Verbesina alternifolia (L.) Britton ex Kearney

Yellow Ironweed


CC = 4
CW = -3
MOC = 76

© DETenaglia

Family - Asteraceae/Heliantheae

Habit - Perennial forb with fibrous, sometimes slightly fleshy roots and often stout rhizomes.

Stems - Ascending to erect, to 2.5 m, narrowly and sometimes incompletely winged, often only below the midpoint, sparsely to moderately pubescent with short, spreading hairs, especially toward the tip, sometimes glaucous.To 3m tall, herbaceous, erect, multiple from the base, branching, winged, glaucous. Wings to +2mm broad, antrorse strigose on the margins, sparse pubescent.

Verbesina_alternifolia_stem.jpg Upper stem.

© SRTurner

Verbesina_alternifolia_stem2.jpg Lower stem.

Presence and degree of winging is variable. Strong winging is often restricted to the lower stems.

© SRTurner

Leaves - Alternate, or the lowermost leaves sometimes opposite, rarely nearly all opposite, simple, mostly sessile, the base usually minutely to strongly decurrent below the attachment point as a pair of wings. Blades 6-25 cm long, lanceolate to ovate, tapered at the base, tapered to a usually sharply pointed tip, the margins coarsely to finely toothed or sometimes nearly entire, the upper surface strongly roughened with sparse to moderate, short, spreading, pustular-based hairs, the undersurface similarly hairy, but often somewhat less roughened to the touch. Venation of blade expressed abaxially.

Verbesina_alternifolia_leaves.jpg Stem and leaves.

© SRTurner

Verbesina_alternifolia_leaf1.jpg Leaf adaxial.

© SRTurner

Verbesina_alternifolia_leaf2.jpg Leaf abaxial.

© SRTurner

Inflorescence - Usually terminal panicles with 8-100 heads. Peduncles scabrous, antrorsely pubescent.

Verbesina_alternifolia_inflorescence.jpg Inflorescence.

© SRTurner

Heads - Involucre 10-14 mm in diameter, more or less saucer-shaped, with 8-12 bracts. Involucral bracts 3-8 mm long, linear to narrowly lanceolate or narrowly oblanceolate, spreading to reflexed at flowering, the outer surface moderately hairy. Chaffy bracts narrowly lanceolate to narrowly oblong-oblanceolate, sparsely to moderately hairy.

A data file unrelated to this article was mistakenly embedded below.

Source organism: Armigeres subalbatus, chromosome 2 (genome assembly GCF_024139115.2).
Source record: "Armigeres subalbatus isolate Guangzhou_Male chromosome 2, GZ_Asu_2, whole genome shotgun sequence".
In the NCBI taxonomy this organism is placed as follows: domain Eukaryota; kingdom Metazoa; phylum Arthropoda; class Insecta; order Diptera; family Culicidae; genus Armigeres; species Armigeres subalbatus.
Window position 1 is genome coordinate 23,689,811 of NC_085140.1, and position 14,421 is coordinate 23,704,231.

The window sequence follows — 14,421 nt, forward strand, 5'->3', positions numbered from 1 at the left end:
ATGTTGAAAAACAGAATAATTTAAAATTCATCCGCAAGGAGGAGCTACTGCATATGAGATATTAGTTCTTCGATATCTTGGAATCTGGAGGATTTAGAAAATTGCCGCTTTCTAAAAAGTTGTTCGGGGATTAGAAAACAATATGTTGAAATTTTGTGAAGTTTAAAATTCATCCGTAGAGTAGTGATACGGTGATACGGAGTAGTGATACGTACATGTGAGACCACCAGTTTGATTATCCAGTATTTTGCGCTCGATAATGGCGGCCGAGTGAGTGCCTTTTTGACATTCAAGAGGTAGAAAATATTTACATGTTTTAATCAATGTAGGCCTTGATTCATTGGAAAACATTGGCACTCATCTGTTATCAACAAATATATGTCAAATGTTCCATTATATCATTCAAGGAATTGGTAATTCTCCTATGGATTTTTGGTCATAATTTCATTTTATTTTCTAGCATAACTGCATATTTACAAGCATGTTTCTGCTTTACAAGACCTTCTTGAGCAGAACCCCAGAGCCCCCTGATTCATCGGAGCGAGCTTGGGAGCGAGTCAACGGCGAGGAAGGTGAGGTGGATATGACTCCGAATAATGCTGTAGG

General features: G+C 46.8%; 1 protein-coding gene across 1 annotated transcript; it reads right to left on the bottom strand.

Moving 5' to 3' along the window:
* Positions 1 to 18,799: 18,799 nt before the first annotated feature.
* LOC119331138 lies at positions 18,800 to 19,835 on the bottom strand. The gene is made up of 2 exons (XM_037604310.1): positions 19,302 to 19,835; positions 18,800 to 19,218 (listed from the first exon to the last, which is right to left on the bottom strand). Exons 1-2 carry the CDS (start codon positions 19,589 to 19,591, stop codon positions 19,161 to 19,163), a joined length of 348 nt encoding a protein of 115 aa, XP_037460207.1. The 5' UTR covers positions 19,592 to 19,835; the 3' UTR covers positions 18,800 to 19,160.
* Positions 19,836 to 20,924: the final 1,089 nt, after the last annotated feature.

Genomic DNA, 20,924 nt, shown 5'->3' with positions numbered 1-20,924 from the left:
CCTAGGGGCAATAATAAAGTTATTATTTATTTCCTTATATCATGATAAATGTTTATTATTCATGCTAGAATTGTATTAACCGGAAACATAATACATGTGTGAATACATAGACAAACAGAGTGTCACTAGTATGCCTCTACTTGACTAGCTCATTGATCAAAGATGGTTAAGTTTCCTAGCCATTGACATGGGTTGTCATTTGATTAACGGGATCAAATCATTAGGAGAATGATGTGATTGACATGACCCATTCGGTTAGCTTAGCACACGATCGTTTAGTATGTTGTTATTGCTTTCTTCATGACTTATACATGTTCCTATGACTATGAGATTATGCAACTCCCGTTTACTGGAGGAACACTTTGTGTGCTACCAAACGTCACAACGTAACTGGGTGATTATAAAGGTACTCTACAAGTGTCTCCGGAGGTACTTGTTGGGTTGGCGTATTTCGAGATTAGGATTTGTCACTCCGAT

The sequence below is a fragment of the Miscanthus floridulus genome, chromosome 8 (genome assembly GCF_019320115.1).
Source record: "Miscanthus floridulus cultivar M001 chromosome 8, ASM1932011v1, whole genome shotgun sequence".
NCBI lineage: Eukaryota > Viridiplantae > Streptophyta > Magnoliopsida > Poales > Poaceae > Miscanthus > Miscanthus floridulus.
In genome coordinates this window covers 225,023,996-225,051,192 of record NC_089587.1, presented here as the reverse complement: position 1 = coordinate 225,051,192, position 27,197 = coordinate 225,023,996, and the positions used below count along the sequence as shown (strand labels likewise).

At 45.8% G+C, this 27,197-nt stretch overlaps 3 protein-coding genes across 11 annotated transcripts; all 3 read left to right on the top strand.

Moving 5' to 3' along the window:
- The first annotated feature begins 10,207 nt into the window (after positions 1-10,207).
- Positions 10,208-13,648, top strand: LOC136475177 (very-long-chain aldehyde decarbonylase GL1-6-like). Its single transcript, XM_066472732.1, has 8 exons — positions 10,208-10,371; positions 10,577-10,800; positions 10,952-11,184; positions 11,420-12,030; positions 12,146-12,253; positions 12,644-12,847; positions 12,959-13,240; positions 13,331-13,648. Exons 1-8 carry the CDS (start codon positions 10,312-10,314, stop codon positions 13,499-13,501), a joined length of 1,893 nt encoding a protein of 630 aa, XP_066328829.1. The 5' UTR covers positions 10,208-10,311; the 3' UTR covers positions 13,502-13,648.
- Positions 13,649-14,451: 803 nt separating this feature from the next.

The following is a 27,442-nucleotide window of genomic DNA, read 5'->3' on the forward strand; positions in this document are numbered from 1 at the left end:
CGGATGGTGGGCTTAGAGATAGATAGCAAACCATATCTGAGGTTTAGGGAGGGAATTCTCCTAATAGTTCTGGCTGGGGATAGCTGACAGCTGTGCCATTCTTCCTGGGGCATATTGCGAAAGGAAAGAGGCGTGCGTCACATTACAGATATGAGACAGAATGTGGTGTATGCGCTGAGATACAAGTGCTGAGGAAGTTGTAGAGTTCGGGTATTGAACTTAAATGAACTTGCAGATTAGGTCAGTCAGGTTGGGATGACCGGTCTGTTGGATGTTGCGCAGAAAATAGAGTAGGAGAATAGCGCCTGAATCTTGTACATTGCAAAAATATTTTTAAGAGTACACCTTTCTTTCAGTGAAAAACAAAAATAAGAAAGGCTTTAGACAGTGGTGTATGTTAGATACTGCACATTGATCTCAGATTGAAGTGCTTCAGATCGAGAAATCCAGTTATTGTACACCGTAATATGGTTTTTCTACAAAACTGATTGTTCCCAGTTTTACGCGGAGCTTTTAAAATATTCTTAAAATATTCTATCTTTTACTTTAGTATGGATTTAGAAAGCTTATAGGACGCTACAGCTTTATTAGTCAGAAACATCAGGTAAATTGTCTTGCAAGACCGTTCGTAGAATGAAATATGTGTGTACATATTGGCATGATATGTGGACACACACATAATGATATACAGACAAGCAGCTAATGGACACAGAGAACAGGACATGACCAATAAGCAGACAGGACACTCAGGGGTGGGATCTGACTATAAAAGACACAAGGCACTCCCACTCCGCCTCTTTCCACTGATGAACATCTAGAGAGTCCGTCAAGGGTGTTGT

Verbesina_alternifolia_heads.jpg Flowering heads.

© SRTurner

Verbesina_alternifolia_involucre.jpg Involucre.

© DETenaglia

Florets - Ray florets 2-10, sterile, the corolla 10-25 mm long, drooping, yellow, glabrous, often apically notched. Disc florets 40-80, the corolla 3.5-4.5 mm long, yellow. Style bifurcate, with stigmas curling, slightly exserted. Pappus of the ray and disc florets similar (but that of the ray florets often slightly shorter and more flattened), of 2 slender awns 1.5-2.0 mm long, smooth or with fine, upward-pointed barbs, more or less persistent at fruiting.

Verbesina_alternifolia_florets.jpg Disk and ray florets. Note that disk florets point in many directions.

© SRTurner

Verbesina_alternifolia_disks.jpg Disk florets. Pince-nez look is characteristic of receptive disk stigmas.

© SRTurner

Fruits - Spreading in all directions at maturity, 4-5 mm long, the body usually oblanceolate to broadly obovate, usually relatively broadly winged, less commonly narrowly winged or wingless, the surface glabrous or sparsely to moderately pubescent with fine, slightly pustular-based hairs.

Verbesina_alternifolia_fruits.jpg Young fruiting head.

© SRTurner

Verbesina_alternifolia_fruits2.jpg Mature fruiting head.

© SRTurner

Verbesina_alternifolia_achenes.jpg Achenes.

© SRTurner

Flowering - August - October.

Habitat - Bottomlands, streambanks, sloughs, valleys and alluvial woods near streams, pastures, roadsides.

Origin - Native to U.S.

Lookalikes - Broadly, many other members of the family, but especially V. helianthoides and Rudbeckia laciniata. Potentially, V. occidentalis, a species not yet documented from Missouri.

Other info. - This tall and showy species can be found throughout Missouri and is quite common. Its range extends to a broad swatch across the eastern half of the continental U.S., though it is less common near the northern and southern extents of the country. The plant is easy to identify in the field because of its winged stems, drooping rays, and hemispherical disks. It has a strong preference for riparian corridors and can nearly always be found in the rich bottomlands adjacent to streams and rivers. It is easily grown from seed and makes a great addition to the native plant garden. The flowers attract a profusion of insects.

The common name "ironweed" apparently derives from the similarity of the foliage to that of other ironweeds (genus Vernonia). The flowering heads within these two genera are, however, utterly different. Another common name for Verbesina alternifolia is "wingstem," though this term is not uniquely applied to this species.

Photographs taken at the Current River Conservation Area, Reynolds County, MO., 8-10-01 (DETenaglia); also at Little Lost Creek Conservation Area, Warren County, MO, 9-6-2015, and along the Katy Trail southeast of Dutzow, Warren County, MO, 10-17-2019 (SRTurner).